President Trump called for the Food and Drug Administration to lose its authority to regulate tobacco products in his budget request unveiled on Monday.
Nothing says “happy holidays” like bilking U.S. taxpayers for trillions of dollars through a bill no one has had time to read.
Many fear that the administration crack-down on electronic cigarettes will have far greater consequences for public health than addicting teens.
Until recently, I was the White House public health policy advisor to President Trump, hearing Juul’s grandiose claims of being a global white-hat on a mission to save the world from Big Tobacco.
The media is trumping up a fake national health crisis, but the only thing vaping poses an existential threat to is the tobacco industry’s business model.
Teens aren’t vaping because of flavors. They are vaping because of nicotine. And the vape industry should stop playing dumb about it.
The truth is, one Juul pod is not equivalent to one pack of cigarettes. And building a vaping prevention campaign around this message is dishonest and misleading.
If gun control advocates are really worried about fatality numbers, restrictive firearm policies are not the place to start.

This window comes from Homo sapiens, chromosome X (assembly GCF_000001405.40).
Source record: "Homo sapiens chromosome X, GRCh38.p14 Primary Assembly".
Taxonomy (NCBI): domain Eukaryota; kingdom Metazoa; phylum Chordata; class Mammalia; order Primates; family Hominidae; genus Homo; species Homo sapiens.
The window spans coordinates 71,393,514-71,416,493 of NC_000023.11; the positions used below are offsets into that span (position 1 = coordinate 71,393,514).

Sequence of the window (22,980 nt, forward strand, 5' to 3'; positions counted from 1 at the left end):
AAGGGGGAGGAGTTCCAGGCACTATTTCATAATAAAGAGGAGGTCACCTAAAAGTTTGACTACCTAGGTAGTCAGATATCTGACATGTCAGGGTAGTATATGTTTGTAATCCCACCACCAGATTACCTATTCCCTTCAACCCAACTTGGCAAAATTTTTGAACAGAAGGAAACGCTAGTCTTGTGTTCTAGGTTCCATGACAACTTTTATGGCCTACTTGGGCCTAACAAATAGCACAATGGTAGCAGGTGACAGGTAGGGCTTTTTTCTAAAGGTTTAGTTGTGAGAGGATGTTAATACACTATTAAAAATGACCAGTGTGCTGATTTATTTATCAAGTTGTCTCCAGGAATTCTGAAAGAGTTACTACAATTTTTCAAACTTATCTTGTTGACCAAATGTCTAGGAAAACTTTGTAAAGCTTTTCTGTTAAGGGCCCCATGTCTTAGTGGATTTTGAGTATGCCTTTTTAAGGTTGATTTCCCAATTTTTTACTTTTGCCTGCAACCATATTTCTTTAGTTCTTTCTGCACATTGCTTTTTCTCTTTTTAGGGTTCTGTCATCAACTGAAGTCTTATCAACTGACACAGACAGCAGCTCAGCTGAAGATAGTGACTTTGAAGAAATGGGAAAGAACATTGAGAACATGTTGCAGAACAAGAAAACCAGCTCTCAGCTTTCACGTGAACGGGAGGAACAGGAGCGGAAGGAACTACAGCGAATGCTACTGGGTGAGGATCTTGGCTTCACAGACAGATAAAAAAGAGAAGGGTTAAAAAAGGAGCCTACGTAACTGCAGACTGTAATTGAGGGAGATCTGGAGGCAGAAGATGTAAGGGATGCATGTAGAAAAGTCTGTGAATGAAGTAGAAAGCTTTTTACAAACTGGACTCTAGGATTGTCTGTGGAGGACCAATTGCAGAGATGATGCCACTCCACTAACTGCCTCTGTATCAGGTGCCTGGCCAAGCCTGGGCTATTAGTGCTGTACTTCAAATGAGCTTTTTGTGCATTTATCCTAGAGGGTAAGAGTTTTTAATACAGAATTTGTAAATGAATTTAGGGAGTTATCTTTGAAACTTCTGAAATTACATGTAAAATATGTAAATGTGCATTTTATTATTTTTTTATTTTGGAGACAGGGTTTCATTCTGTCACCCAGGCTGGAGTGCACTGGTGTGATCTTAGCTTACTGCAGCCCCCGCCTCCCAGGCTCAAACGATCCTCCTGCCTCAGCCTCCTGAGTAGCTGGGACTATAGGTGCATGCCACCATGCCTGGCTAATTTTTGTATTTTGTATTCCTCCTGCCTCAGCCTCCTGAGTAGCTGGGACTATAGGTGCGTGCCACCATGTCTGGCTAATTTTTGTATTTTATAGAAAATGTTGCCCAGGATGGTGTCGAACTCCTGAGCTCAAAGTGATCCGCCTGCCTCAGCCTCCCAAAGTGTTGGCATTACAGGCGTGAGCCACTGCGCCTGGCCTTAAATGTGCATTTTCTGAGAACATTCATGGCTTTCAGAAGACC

Altria, the maker of Marlboro cigarettes, just bought a large stake in the e-cigarette company Juul. It’s good news for fans of vaping.
Smokers are the worst pariahs in American society. But we aren’t going anywhere and we want better options.
In 2009, the FDA looked the other way on a menthol ban. Now, they’re reconsidering it. Here’s a primer on two potential policy issues at play.
The United Sates has never been a rich market for terrorists’ international tobacco trafficking. A new FDA policy will make it one.
Science is telling us that football is a sport in which the audience entertains itself by watching men turn their brains into mush. That can’t last.
Is the IQOS device really significantly less harmful than cigarettes, or is Big Tobacco once more pulling the wool over the eyes of a vulnerable and addicted customer base?
Some U.S. cities are cracking down on e-cigarettes. That’s not going to help ex-smokers like me, who’ve benefited hugely from the smoking alternative.
Bill de Blasio’s efforts to raise the base price of a pack of cigarettes to $13 is just another example of the progressive impulse to control the lives of constituents.
From background checks to buy ammo, to banning plastic bags and taxing cigarettes, California’s sanctimoniousness really shone through this year.
The FDA recently reported there are minimal health risks associated with smoking two cigars a day. That didn’t stop them from issuing draconian regulations against the American cigar industry.
The FDA’s new regulations will destroy 99 percent of an industry that offers an option the Royal College of Physicians finds is 95 percent safer than cigarettes.
Smoking is dangerous and gross, but the government should not ban it from private establishments.
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